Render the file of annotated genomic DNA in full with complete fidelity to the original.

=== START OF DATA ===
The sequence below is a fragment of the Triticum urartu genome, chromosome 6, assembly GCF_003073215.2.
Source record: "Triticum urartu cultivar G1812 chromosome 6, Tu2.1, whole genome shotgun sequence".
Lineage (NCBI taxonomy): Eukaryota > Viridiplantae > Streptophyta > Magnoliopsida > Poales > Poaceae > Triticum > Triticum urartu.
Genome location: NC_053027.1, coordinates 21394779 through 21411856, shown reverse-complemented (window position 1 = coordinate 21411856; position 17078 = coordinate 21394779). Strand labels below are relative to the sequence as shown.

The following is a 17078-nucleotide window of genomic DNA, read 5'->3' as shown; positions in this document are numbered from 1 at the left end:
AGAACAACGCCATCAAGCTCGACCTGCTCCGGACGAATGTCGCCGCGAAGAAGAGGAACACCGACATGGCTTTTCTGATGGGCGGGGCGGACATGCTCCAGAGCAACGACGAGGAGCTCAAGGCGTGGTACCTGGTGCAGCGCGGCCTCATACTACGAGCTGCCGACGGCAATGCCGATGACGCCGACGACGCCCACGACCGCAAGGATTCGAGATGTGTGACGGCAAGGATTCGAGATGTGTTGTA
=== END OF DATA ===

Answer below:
The sequence below is a fragment of the Triticum urartu genome, chromosome 6, assembly GCF_003073215.2.
Source record: "Triticum urartu cultivar G1812 chromosome 6, Tu2.1, whole genome shotgun sequence".
Lineage (NCBI taxonomy): Eukaryota > Viridiplantae > Streptophyta > Magnoliopsida > Poales > Poaceae > Triticum > Triticum urartu.
Genome location: NC_053027.1, coordinates 21394779 through 21411856, shown reverse-complemented (window position 1 = coordinate 21411856; position 17078 = coordinate 21394779). Strand labels below are relative to the sequence as shown.

The following is a 17078-nucleotide window of genomic DNA, read 5'->3' as shown; positions in this document are numbered from 1 at the left end:
AGAACAACGCCATCAAGCTCGACCTGCTCCGGACGAATGTCGCCGCGAAGAAGAGGAACACCGACATGGCTTTTCTGATGGGCGGGGCGGACATGCTCCAGAGCAACGACGAGGAGCTCAAGGCGTGGTACCTGGTGCAGCGCGGCCTCATACTACGAGCTGCCGACGGCAATGCCGATGACGCCGACGACGCCCACGACCGCAAGGATTCGAGATGTGTGACGGCAAGGATTCGAGATGTGTTGTA